In subsequent summers, the team recaptured 15 of the 46 originally tagged birds. What they have learned has surprised them.

The Tahoe birds from Ward Canyon and Strawberry Creek were not migrating to Mexico, as Richardson had theorized, but were joining eastern birds for a trip to northern South America. The Plumas County birds, meanwhile, were “bopping all over the place,” with some making their way to Central America.

One Swainson’s thrush from the Quincy area spent the winter in balmy Panama.

Robin Jones Mygatt holds a thrush during target netting in July 2014. Photo by Will Richardson.

The conclusion? It’s too early for solid theories yet, Richardson said. His colleagues are still breaking down the data collected from the tracking devices, and another colleague from U.C. Santa Cruz is doing genetic tests on feathers from the captured birds.

Richardson hopes that additional data will shed some light on the habits of the Swainson’s thrushes spending their summers at Tahoe. He also plans to monitor the thrushes’ nests to determine how many young they produce at places like Ward Canyon. It will be a few more years before any solid theories emerge.

In the meantime, he’s encouraged. “It’s great to know these birds are coming back to the same location each year,” he said. “They are producing young here, and that’s also encouraging. We know babies are produced, but whether there are enough young to sustain the population still isn’t clear.”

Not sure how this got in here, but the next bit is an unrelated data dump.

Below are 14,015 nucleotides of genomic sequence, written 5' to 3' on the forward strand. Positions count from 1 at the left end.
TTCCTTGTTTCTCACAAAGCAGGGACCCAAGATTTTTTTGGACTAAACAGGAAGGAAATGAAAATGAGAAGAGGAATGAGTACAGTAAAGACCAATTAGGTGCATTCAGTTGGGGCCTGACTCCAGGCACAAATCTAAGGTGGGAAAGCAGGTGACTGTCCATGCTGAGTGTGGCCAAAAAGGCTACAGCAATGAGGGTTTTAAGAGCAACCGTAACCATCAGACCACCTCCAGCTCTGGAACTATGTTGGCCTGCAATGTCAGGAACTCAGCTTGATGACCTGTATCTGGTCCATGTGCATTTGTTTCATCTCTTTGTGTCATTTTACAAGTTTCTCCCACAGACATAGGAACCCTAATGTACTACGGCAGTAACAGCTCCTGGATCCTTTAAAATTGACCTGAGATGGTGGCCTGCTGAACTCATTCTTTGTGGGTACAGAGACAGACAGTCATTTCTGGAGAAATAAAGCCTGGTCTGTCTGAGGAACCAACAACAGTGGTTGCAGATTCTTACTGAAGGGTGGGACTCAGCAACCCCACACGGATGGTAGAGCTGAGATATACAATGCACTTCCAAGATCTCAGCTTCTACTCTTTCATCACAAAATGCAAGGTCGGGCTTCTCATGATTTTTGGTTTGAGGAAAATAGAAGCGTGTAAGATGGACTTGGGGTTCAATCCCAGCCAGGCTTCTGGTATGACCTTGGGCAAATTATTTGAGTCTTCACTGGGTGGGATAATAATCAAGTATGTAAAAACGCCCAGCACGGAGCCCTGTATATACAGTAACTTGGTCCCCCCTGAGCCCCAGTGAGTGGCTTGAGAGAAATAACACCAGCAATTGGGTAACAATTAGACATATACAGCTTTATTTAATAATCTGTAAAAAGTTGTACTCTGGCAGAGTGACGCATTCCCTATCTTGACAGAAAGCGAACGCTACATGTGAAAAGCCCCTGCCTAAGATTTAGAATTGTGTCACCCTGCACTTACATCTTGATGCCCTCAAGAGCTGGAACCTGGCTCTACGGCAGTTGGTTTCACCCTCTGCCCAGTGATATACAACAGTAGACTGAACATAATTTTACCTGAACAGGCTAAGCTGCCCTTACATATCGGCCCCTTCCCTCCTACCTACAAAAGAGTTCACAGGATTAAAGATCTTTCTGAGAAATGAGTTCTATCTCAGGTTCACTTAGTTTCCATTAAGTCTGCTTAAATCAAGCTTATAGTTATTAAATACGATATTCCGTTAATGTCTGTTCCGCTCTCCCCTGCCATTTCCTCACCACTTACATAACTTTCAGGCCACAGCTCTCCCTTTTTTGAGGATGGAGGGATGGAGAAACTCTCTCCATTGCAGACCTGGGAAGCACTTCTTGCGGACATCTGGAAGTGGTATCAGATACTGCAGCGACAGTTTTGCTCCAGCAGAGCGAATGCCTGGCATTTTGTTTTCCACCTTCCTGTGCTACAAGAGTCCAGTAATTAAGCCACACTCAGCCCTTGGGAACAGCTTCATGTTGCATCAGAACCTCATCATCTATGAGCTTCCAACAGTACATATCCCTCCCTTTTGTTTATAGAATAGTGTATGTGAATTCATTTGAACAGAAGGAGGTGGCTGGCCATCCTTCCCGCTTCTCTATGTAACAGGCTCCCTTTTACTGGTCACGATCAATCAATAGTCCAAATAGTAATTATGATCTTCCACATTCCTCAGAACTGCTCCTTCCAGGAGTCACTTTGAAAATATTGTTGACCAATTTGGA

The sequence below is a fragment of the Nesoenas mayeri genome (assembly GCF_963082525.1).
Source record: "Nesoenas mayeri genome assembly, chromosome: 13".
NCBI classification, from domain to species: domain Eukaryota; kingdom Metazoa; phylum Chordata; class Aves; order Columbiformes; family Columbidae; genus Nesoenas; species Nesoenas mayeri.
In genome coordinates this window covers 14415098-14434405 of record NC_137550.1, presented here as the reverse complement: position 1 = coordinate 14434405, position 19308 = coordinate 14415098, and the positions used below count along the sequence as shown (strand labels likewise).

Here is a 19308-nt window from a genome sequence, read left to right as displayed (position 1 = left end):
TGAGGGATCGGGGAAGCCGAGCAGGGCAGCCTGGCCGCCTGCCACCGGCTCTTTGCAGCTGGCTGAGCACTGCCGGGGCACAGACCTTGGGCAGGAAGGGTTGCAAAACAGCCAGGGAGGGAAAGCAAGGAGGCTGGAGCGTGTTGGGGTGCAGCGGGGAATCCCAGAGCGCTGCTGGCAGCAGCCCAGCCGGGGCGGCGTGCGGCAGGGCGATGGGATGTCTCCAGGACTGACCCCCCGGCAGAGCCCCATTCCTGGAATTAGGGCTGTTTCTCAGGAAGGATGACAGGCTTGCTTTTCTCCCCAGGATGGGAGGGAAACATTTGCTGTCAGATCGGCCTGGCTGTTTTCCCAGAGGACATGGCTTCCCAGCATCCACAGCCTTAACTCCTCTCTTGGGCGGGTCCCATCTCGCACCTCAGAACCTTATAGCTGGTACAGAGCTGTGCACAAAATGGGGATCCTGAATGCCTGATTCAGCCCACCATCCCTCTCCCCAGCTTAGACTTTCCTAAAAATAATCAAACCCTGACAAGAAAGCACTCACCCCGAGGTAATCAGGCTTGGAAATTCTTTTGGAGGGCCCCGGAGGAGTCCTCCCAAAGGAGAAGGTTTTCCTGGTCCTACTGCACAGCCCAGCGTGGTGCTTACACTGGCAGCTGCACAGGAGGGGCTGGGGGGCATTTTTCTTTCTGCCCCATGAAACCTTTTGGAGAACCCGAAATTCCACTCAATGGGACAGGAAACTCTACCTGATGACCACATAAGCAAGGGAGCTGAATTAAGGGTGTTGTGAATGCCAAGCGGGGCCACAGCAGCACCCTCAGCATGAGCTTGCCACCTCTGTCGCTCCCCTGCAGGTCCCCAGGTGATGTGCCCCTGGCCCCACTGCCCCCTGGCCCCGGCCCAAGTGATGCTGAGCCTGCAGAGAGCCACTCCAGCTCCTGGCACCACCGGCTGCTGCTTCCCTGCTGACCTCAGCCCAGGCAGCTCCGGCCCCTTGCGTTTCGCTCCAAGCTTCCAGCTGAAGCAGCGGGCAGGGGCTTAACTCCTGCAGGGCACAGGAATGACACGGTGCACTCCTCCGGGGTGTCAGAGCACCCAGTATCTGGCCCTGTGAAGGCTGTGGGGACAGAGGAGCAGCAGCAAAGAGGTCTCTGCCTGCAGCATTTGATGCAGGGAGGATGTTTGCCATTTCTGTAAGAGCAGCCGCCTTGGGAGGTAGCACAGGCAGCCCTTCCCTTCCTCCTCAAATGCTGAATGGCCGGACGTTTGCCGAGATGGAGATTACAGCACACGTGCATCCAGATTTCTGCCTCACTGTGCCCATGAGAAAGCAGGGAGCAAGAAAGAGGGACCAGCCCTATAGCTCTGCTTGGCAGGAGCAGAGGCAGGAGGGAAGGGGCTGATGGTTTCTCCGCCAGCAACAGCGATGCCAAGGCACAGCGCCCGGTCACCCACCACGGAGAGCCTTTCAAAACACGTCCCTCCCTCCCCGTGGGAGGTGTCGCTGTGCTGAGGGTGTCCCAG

Secret to scientific success: Know how to pick a fight

To capture Swainson’s thrushes for his study, Will Richardson of the Tahoe Institute of Natural Science said he “basically picks a fight with the bird.”

He sets up nets in a bird’s known territory and plants decoy thrush in a tree. Then he sneaks off a short distance and plays a sound of the Swainson’s thrush’s spiraling woodwind song. Other thrushes, intent on protecting their territory, swoop in to drive off the invaders. Some get caught in the net.

The decoy Richardson made to capture live thrushes. Photo by Will Richardson.

Richardson removes them, takes measurements, attaches leg bands and the tracking device, and releases them. The next summer he plays the same trick and tries to recapture the same birds.

“You basically need to catch the same bird twice, and that’s not easy when you consider how few birds there are to begin with,” Richardson said.

While he’s not sharing the location of his Ward Canyon site, Richardson said birdwatchers can find Swainson’s thrushes along Strawberry Creek just below the Lover’s Leap trailhead (off U.S. Highway 50 west of Strawberry Lodge), along General Creek at Sugar Pine Point State Park, and along the Upper Truckee River near Hawley Grade south of Christmas Valley.

Swainson’s thrushes are more likely to be heard than seen. Their song has a “ventriloquial quality” that makes them difficult to track. They also fly around quickly, and sometimes they use a quiet song that sounds like it’s farther away than it actually is.